Over 465 homes and apartments were damaged or destroyed as the tornado carved a 200-300 yard wide path across north Paris . The majority of homes received F2 to F3 damage, with a handful experiencing F4 destruction. F2* damage suggests wind speeds from 113-157 mph, F3* from 158-206 mph, and F4* from 207-260 mph.

In northwest Paris , a large lumber yard was destroyed and caught on fire as a result of the tornado. A mobile home park near the lumber yard was leveled, with debris falling hundreds of yards away. The majority of the mobile home park residents received early warnings and evacuated their homes. However, four people did not leave. Two of these people were killed, and the other two injured. 

Overall, 10 people died in Paris, 170 were injured, and 1000 were left homeless. The estimated cost of damage was $50 million.

Large Tornado Struck Southeast Oklahoma

 North of the Paris storm, a strong supercell produced an F5 tornado across southeast Oklahoma . This tornado developed near Speer and moved across the Hugo Reservoir, north of Valliant to just south of Broken Bow over portions of Choctaw and McCurtain counties. The path length was over 53 miles and the maximum width of the tornado was 1.5 miles as it crossed near Golden. The tornado was reportedly multiple vortex at times and a solid funnel at others. A motel sign in Broken Bow was found 30 miles away in Arkansas . 30 to 40 houses were destroyed, as well as one church, an airplane, and numerous barns, chicken houses, vehicles, powerlines, and farm equipment. No one was killed, but 29 people were injured. The tornado caused about $8 million in damage.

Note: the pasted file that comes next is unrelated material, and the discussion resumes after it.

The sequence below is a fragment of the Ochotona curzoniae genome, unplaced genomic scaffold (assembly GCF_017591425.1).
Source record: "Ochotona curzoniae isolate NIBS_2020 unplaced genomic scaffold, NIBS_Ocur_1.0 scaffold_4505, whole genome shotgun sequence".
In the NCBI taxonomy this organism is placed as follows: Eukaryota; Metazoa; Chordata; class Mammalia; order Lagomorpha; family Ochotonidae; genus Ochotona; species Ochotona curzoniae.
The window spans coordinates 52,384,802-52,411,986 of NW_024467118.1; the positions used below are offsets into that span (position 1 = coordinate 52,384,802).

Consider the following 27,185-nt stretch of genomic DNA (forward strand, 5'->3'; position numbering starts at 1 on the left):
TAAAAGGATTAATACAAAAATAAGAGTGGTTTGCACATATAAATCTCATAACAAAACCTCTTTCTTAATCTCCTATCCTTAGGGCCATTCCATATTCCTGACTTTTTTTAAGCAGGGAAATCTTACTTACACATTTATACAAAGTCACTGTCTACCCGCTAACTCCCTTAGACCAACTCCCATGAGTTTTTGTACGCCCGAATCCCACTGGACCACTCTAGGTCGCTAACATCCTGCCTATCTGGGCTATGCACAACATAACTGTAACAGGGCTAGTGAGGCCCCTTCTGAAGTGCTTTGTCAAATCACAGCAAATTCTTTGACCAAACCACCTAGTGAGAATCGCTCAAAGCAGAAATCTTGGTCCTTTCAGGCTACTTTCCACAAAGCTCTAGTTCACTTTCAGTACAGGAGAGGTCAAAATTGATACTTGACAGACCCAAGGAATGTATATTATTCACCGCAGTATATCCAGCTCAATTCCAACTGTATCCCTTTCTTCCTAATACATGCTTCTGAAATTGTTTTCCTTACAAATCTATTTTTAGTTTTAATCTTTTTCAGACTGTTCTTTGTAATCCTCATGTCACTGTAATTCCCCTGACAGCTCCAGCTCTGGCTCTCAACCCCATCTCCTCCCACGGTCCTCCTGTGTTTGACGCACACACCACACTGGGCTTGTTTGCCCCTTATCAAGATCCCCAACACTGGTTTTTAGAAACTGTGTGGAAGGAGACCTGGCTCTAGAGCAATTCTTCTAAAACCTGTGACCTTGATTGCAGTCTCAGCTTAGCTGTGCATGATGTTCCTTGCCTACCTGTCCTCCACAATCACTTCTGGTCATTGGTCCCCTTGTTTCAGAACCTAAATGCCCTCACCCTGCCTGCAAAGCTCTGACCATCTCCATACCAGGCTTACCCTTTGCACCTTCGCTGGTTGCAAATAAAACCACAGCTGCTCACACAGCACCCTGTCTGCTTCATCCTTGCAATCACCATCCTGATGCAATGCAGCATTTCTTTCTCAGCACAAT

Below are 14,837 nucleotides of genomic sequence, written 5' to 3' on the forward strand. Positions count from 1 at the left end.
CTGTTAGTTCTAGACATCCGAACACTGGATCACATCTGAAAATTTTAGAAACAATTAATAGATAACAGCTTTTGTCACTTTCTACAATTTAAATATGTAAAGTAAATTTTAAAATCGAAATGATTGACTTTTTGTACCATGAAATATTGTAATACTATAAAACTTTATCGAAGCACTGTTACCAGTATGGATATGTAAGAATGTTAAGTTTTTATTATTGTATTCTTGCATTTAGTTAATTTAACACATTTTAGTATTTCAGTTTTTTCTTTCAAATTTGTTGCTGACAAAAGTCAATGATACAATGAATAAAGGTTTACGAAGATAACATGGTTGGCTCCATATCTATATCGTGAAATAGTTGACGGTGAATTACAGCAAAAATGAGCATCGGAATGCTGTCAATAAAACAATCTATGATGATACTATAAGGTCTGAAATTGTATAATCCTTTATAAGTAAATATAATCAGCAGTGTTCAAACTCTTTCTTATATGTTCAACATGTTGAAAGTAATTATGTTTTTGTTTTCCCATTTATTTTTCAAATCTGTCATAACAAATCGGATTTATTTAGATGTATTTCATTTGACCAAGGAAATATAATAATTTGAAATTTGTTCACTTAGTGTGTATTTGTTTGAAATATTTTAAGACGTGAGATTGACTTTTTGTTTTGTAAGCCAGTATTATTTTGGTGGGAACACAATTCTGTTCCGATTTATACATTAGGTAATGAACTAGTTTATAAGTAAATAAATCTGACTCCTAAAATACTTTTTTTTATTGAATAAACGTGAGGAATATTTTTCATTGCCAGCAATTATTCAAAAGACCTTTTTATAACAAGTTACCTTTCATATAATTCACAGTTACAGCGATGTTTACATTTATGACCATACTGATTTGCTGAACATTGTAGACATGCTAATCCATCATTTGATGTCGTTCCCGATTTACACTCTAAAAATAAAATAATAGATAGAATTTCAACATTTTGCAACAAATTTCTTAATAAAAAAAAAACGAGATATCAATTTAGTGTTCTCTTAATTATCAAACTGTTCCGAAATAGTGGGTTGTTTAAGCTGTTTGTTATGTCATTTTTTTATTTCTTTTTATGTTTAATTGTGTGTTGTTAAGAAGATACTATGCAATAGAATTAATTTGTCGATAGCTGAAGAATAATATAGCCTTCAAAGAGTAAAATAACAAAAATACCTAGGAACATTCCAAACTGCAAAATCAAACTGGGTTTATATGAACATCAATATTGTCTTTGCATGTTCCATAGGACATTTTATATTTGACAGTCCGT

F5* rating indicates wind speeds from 261-318 mph.

Picture of Paris TornadoGetting the Word out Early

While 11 people lost their lives in Fannin and Lamar counties, the death toll could have been much higher if not for the hard work of local police and fire agencies, radio stations, amateur radio operators, the Civil Defense director, as well as access to NOAA weather radio. In Fannin County , reports relayed by local law enforcement indicated that several people near Bonham survived the tornado due to the quick warnings provided by local radio stations. In Paris , citizens had 20 to 30 minutes of warning from local radio stations, law enforcement, and NOAA weather radio before the twister struck.

 

Now is the Time to Plan

Does everyone in your family know what to do in the event of a tornado? Skywarn LogoNow is the time to plan where to go in the event a tornado warning is issued for your area. A few moments of planning now can save your life when precious seconds count during a dangerous storm. Visit http://www.srh.noaa.gov/fwd/?n=skywarn for help with finding safe locations in your home, school, or office.

NOAA Radio PictureDon’t forget to check the batteries in your NOAA weather radio. Also be sure to listen for weekly radio tests from your National Weather Service in Fort Worth on Wednesdays around 11 am and 6 pm.

 

* Changes in the Fujita Scale  

In 2007, improvements were made to the Fujita scale. These improvements, known as the Enhanced Fujita scale, allow for more accurate wind speed estimates due to varying types of construction and building materials. The tornado ratings and wind speeds used in this article are based on the original Fujita scale. For more details on the Enhanced Fujita scale, visit http://www.spc.noaa.gov/faq/tornado/ef-scale.html.

 Credits

Storm details were taken from NCDC Storm Data April 1982, Volume 24, Number 4. Data was also gathered from Significant Tornadoes by Thomas P. Grazulis.